30 Nov 2016
- 30 Nov 2016Country:Body:The city is the engine of the food economy: Rural populations tend to concentrate in areas near cities. The growth of cities therefore stimulates the integration of rural and urban areas, and the vector of integration is trade. Markets provide at least two-thirds of household food consumption in West Africa.
- 30 Nov 2016Body:The city as an accelerator of demographic transition: Urbanisation is a powerful force for lowering fertility. It promotes the education of girls and facilitates access to healthcare; it offers more employment opportunities for women; access to information and dissemination of ideas and attitudes happens faster than in rural areas; and housing is more expensive and is, therefore, less spacious.
- 30 Nov 2016Body:Food security in cities: Urban food insecurity is a real problem, the scale of which is likely to increase as urban populations expand. The problem is poorly documented, however, and its unique characteristics should be better taken into account in food and nutrition monitoring systems.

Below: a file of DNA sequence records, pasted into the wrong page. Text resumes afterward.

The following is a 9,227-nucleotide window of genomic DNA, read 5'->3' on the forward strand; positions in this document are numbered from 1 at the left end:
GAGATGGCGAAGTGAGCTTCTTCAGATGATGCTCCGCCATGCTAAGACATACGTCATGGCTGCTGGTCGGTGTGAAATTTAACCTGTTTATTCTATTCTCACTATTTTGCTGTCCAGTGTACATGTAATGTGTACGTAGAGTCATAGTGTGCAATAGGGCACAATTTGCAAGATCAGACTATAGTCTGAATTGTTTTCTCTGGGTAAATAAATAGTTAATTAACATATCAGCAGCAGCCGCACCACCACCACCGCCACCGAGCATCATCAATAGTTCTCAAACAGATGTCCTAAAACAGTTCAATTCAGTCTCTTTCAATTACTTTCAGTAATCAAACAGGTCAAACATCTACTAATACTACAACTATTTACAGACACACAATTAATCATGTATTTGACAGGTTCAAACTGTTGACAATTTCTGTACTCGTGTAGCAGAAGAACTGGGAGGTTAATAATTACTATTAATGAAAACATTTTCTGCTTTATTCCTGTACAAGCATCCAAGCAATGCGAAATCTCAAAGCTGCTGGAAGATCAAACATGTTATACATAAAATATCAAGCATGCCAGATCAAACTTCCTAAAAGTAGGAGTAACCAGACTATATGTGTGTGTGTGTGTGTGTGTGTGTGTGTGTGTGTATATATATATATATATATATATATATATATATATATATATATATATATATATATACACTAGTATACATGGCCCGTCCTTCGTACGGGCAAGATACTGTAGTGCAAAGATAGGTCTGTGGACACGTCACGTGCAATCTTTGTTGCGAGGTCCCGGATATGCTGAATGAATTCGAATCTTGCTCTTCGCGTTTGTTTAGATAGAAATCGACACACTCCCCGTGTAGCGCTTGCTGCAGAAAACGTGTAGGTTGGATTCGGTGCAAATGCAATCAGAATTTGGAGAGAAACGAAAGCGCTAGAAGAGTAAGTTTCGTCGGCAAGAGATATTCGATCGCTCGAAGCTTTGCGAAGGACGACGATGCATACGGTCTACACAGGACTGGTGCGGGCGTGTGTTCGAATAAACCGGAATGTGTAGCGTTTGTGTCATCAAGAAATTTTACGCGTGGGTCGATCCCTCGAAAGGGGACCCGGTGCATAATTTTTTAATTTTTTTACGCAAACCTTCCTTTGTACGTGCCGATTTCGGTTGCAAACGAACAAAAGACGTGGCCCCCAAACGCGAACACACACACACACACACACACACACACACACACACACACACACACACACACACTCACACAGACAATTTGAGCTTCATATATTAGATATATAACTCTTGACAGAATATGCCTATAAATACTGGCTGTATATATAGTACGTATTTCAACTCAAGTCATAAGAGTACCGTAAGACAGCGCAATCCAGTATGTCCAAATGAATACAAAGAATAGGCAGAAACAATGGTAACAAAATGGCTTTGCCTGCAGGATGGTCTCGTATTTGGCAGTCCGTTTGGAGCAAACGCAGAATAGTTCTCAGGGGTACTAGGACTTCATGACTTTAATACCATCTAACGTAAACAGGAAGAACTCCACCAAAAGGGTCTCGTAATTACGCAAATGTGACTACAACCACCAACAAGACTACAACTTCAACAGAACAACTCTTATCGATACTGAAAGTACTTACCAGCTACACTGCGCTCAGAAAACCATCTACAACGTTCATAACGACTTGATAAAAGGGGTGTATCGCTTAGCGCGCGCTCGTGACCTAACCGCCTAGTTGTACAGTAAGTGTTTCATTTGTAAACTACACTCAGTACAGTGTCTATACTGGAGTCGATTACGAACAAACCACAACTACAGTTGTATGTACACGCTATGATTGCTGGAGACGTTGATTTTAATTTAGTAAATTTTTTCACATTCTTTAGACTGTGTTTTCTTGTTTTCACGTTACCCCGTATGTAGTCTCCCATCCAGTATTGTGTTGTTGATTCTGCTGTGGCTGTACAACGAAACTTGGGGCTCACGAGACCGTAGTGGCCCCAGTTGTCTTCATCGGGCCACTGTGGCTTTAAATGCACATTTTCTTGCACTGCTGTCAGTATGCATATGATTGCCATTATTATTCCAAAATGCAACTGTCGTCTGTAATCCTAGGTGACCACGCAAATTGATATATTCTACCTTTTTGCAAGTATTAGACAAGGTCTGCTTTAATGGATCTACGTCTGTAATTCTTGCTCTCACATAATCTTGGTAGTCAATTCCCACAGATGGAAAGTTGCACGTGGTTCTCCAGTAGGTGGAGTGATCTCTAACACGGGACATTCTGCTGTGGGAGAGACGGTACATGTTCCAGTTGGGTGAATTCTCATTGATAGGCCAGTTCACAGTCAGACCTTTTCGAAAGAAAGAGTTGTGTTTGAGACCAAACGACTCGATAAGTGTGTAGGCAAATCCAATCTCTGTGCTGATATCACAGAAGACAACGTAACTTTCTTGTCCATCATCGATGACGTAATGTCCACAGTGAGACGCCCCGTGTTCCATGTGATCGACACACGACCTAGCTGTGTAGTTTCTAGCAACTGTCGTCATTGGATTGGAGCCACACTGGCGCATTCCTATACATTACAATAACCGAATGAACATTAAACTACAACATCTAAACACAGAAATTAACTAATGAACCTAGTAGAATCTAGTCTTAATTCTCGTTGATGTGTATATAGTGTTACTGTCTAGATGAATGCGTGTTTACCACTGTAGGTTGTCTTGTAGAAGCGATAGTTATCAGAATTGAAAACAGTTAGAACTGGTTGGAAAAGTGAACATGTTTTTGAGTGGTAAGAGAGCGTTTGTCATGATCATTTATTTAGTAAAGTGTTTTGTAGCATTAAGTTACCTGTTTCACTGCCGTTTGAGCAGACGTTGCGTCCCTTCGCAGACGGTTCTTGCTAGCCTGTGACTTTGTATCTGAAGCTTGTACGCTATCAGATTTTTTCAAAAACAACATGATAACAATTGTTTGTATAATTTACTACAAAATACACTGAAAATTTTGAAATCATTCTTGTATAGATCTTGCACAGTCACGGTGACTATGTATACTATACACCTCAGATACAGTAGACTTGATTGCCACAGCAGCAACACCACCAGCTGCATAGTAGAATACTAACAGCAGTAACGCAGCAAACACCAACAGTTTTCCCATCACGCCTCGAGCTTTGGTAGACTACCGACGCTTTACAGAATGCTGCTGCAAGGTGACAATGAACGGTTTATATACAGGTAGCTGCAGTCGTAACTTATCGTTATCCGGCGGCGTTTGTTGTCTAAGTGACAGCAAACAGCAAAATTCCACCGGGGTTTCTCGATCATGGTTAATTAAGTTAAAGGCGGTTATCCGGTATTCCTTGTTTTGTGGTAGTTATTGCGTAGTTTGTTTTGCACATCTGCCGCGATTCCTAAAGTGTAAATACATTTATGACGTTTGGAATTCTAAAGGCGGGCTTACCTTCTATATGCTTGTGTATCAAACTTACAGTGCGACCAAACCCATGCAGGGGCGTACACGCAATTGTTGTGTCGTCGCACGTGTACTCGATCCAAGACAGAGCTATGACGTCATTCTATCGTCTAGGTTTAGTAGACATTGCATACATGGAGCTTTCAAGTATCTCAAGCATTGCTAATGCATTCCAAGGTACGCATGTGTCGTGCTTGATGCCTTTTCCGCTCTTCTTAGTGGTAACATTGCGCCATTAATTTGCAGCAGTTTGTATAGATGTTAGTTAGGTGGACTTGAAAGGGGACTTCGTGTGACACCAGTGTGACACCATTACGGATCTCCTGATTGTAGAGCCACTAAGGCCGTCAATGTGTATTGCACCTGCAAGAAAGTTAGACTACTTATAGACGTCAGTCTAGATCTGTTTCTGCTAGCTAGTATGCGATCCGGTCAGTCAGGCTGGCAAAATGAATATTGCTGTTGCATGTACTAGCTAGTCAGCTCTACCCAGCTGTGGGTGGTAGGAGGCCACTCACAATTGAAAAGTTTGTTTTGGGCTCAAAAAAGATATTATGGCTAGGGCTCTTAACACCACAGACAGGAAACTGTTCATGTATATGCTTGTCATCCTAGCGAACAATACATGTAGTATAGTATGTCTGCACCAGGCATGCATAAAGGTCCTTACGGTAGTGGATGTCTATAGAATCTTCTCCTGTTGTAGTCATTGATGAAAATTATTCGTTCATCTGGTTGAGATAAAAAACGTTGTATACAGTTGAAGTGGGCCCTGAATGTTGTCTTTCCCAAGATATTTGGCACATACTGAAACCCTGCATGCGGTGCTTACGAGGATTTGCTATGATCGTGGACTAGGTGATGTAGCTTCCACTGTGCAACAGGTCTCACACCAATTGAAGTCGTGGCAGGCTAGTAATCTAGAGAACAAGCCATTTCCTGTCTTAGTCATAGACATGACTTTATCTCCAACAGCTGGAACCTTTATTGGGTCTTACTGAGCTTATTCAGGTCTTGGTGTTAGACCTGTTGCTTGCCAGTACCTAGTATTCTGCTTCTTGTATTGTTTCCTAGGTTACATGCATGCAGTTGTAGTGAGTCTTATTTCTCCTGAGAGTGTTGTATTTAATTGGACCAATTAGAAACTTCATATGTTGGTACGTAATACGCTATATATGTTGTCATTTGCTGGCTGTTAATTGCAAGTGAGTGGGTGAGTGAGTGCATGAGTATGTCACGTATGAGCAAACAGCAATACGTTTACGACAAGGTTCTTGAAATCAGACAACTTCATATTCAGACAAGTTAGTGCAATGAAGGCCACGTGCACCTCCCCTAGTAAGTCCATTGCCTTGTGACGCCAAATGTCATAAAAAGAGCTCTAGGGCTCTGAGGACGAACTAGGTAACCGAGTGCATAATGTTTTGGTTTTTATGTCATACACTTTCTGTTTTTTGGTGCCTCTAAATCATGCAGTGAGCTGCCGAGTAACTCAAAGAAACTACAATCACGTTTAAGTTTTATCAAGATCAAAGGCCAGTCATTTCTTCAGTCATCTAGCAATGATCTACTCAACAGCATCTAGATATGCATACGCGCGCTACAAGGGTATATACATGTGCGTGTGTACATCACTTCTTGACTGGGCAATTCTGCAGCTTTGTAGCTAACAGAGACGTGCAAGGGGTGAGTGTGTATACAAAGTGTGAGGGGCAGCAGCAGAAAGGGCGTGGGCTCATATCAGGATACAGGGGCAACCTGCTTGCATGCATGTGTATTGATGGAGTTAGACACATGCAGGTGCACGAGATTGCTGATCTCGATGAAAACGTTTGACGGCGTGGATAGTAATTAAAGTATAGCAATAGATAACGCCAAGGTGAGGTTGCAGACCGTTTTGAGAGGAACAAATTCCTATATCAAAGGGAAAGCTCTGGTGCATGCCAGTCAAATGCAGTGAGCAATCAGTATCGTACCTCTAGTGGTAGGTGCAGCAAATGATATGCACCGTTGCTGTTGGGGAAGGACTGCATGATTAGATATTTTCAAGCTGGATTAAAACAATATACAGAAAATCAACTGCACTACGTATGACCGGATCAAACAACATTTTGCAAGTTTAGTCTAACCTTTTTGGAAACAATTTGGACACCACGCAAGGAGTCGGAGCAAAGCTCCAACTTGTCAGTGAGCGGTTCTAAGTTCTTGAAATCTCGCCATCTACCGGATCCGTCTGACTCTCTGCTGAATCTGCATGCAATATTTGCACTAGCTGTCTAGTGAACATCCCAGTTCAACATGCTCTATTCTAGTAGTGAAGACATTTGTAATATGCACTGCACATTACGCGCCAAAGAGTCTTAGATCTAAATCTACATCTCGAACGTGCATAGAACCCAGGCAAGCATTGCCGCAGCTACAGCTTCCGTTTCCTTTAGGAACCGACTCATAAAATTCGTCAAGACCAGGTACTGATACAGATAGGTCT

- 20 Oct 2016Topics:Body:The 2016 United Nations Conference on Housing and Sustainable Urban Development (Habitat III) was held in Quito, Ecuador, from 12-20 October. Africa’s housing issues were discussed in several workshops, and one of the panels, organised by the Ghana branch of the Affordable Housing Network, was specifically devoted to West Africa.
- 29 Sep 2016Body:Co-hosted for the first time by the OECD Development Centre and the Sahel and West Africa Club (SWAC) in partnership with the African Union Commission (AUC), the Forum was held on 29 September at the OECD Conference Centre in Paris on the topic of, “African cities for Africa’s development.” Laurent Bossard, Director of the Sahel and West Africa Club Secretariat (SWAC/OECD) moderated the debate of Session 1 on the theme, “Urbanisation: An Engine of Transformation for Africa?”
- 08 Jun 2016Opinion:Body:In an article posted on the new OECD blog on development, "Development Matters", UN-Habitat Executive Director Joan Clos explains why the challenges of the 21st century require a new concept of urbanisation in Africa. If African cities do not facilitate intra-city movement and do not improve their connections with rural areas, their urbanisation will not support the economic opportunities urbanisation has created elsewhere.